Boy From Michigan: new album from John Grant
John Grant has announced news of his fifth solo album, Boy From Michigan, released 25th June via Bella Union in the UK/Europe and Partisan in the US. .
John Grant, with support from Teddy Thompson, performs at DLWP on 17 September 2021 with just a few tickets remaining. Book here
Buy the album from Music’s Not Dead, Bexhill’s independent record store. Call Del on 07903731371.
To celebrate the occasion Grant has shared an astonishing acid-soaked video to the album’s title track directed by Casey and Ewan. Listen/watch HERE.
Of the track Grant says: “I discovered the chord progression in the chorus of Boy from Michigan on my OB6 back when I was working on ‘Love is Magic,’ and while I knew it would eventually become a song, I didn’t know what to do with it yet. Sometimes you just know you need to take your time with certain ideas. The song sprang from a moment I experienced when I was about 11 and we were about to move to Colorado from Michigan; my best buddy took me aside and warned me about ‘the world out there’ – so the song is about the transition from childhood to adulthood, the simplicity and innocence of childhood and the oftentimes rude awakening that occurs when one crosses over into adulthood. It’s also about romanticizing the past, which can be dangerous. I don’t believe one can or should live in the past, but if you ignore it, well, you know. I also have to say there are moments when I actually relive the scent of early Spring as the snow is beginning to melt revealing the wet Earth beneath. It’s incredible.”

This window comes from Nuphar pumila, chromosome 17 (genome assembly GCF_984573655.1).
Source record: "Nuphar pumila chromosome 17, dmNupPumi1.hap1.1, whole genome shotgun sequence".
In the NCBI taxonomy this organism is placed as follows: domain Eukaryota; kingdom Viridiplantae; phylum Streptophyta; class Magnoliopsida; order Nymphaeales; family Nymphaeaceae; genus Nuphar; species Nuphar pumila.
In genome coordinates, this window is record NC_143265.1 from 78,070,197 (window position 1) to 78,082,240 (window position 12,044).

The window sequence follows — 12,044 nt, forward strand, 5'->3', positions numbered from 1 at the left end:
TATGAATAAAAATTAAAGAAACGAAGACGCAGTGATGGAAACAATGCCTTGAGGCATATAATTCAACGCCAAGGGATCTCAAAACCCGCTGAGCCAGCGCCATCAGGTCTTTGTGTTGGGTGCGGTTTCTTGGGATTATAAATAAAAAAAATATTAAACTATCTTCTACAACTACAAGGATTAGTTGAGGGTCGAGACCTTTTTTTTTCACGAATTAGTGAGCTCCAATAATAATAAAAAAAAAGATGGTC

Somewhere in the last decade, John Grant established himself as one of the great musical chroniclers of the American Dream, angled mostly from its flipside. What if everything you were promised, if you worked hard, loved hard, played and prayed hard, it all turned to ash? Grant lays it all out for careful cross-examination in his most autobiographical work to date. In a decade of making records by himself, he has playfully experimented with mood, texture and sound. At one end of his musical rainbow, he is the battle-scarred piano-man, at the other, a robust electronic auteur. Boy from Michigan seamlessly marries both.
Boy from Michigan sets out its stall early in order to fan his lyrical deck wider. Grant knows America well enough to document it in microscopic, painterly detail. The brittle intensity of the early life experiences of a middle-aged man twist stealthily into a broad metaphor for the state of the nation. “I guess I’m just thinking about where I came from,” he notes, “and what I went into.”
With longtime friend Cate Le Bon in the production chair, Grant has maximized the emotional impact of the melodies, stripping the noise of vaudeville and mood-enhancing a fruitful, spare, strangely orchestrated new world for him to live in. A clarinet forms the bedrock of a song. There is a saxophone solo. The record swings between ambient and progressive, calm and livid.
“Cate and I are both very strong-willed people”, says Grant. “Making a record is hard on a good day. The mounting stress of the US election and the pandemic really started to get to us by late July and August last year. It was at times a very stressful process under the circumstances, but one which was also full of many incredible and joyful moments.”